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  • Cited by 2
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    This chapter has been cited by the following publications. This list is generated based on data provided by CrossRef.

    Salmon, Pierre 2013. Decentralization and growth: what if the cross-jurisdiction approach had met a dead end?. Constitutional Political Economy, Vol. 24, Issue. 2, p. 87.

    Ejobowah, John Boye 2010. Territorial Pluralism: Assessing the Ethnofederal Variant in Nigeria. Regional & Federal Studies, Vol. 20, Issue. 2, p. 251.

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  • Print publication year: 2006
  • Online publication date: July 2009

8 - Mexico's Decentralization at a Crossroads

Summary

Democratization, decentralization, and development. These three sequential forces have swept the world over the last decade and have redrawn the maps of politics, power, and prosperity.

Giugale and Webb (2000)

INTRODUCTION

The implicit assumption in this recent World Bank book on Mexico is that democratization leads to decentralization and that the latter leads to development. In all fairness, the publication and the Bank have been careful to point out that not all decentralization is good for development. This chapter argues that, in practice, not all democracies have equally auspicious forces driving the decentralization process.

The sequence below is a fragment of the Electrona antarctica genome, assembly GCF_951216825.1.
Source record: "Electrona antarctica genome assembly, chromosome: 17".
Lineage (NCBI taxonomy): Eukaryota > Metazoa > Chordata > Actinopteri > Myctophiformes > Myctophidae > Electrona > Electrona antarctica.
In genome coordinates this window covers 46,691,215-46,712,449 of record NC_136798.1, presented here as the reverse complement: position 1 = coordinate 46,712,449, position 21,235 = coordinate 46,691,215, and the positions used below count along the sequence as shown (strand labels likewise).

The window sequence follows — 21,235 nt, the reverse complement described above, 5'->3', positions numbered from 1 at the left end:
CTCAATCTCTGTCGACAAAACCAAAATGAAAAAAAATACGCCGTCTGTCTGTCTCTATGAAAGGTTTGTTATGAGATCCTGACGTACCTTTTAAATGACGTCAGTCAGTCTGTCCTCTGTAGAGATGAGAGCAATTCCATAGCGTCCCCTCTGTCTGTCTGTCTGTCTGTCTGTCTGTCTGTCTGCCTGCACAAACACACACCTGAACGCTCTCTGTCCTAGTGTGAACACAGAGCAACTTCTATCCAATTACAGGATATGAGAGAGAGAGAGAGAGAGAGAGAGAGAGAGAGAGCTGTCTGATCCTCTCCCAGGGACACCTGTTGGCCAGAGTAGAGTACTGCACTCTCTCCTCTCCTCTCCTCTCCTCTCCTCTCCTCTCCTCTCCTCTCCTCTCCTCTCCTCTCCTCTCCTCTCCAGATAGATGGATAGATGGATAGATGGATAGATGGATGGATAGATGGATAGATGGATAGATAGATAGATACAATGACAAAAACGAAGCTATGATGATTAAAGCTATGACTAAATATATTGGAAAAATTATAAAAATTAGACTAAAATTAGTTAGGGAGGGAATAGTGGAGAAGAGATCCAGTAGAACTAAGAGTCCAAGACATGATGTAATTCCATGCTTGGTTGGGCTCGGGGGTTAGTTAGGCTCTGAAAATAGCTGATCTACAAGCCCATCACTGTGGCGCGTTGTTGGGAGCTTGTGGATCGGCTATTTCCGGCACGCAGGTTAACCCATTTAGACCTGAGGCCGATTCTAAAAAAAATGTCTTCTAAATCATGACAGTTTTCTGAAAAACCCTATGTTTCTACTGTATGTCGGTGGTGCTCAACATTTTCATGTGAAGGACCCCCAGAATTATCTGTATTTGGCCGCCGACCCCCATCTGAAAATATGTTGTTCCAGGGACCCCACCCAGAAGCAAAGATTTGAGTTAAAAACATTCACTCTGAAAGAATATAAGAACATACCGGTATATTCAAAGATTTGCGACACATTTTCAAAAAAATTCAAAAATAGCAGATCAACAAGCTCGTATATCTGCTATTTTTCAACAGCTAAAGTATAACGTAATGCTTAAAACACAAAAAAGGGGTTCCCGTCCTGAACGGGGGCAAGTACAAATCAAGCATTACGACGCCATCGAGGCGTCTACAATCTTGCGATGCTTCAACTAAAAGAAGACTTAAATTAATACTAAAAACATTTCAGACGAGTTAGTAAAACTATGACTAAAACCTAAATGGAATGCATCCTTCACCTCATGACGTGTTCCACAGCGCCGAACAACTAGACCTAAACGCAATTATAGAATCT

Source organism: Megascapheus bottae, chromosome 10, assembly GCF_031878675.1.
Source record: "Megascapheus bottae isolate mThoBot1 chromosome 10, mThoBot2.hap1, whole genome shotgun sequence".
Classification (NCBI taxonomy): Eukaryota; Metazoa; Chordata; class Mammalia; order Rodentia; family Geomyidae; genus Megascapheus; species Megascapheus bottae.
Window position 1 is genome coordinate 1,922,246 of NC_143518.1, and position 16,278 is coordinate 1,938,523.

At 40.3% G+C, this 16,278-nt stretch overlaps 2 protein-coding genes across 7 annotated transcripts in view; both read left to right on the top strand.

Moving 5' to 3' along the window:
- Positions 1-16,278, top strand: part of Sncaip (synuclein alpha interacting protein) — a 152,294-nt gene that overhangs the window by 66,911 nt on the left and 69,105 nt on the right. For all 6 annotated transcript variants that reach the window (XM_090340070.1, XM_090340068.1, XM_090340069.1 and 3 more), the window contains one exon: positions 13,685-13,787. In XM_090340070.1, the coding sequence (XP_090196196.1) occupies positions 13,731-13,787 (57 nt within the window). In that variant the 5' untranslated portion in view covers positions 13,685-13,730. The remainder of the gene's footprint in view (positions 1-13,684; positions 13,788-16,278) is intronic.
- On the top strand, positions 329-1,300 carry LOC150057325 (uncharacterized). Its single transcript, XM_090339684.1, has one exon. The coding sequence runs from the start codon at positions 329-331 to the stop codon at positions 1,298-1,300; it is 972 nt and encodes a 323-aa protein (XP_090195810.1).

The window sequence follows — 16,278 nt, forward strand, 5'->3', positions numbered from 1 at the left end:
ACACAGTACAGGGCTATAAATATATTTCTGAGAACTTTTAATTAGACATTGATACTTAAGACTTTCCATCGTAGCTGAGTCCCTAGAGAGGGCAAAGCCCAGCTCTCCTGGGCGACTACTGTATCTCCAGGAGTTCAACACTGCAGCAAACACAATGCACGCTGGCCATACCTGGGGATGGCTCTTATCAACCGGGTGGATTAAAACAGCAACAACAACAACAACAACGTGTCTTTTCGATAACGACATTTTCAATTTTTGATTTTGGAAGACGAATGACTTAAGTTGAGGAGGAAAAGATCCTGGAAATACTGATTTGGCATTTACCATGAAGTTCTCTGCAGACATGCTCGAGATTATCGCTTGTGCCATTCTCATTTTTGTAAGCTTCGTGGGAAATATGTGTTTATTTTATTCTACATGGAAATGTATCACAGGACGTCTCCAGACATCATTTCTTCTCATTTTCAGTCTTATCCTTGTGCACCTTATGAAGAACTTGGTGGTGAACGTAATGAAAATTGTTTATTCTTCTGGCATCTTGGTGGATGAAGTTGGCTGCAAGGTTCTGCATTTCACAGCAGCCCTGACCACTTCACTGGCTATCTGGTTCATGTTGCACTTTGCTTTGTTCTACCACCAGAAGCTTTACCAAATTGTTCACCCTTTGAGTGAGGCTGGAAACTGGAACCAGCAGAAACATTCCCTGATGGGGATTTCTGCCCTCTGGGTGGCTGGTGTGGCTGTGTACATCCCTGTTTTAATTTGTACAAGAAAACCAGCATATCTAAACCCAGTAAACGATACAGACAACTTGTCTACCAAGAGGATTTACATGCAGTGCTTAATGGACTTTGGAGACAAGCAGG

Decentralization can, but does not necessarily, improve accountability, equity, and government performance. From the citizen's point of view, the specific benefits that decentralization can bring about depend on the way they are represented politically as well as the kinds of institutions that form and implement government policy. Moreover, the costs and benefits of decentralization depend largely on the entry points and intermediate goals for the transition from the centralized state to a decentralized public sector. There is no standard path toward decentralization; and countries also rarely plan their path toward a final version of the decentralized state – the process is more often the result of internally inconsistent accumulated reforms adopted over time in response to changes in the political balance.

This chapter is centered on two interconnected developments that account for the main challenges for Mexico's decentralization today.

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Federalism and Economic Reform
  • Online ISBN: 9780511511004
  • Book DOI: https://doi.org/10.1017/CBO9780511511004
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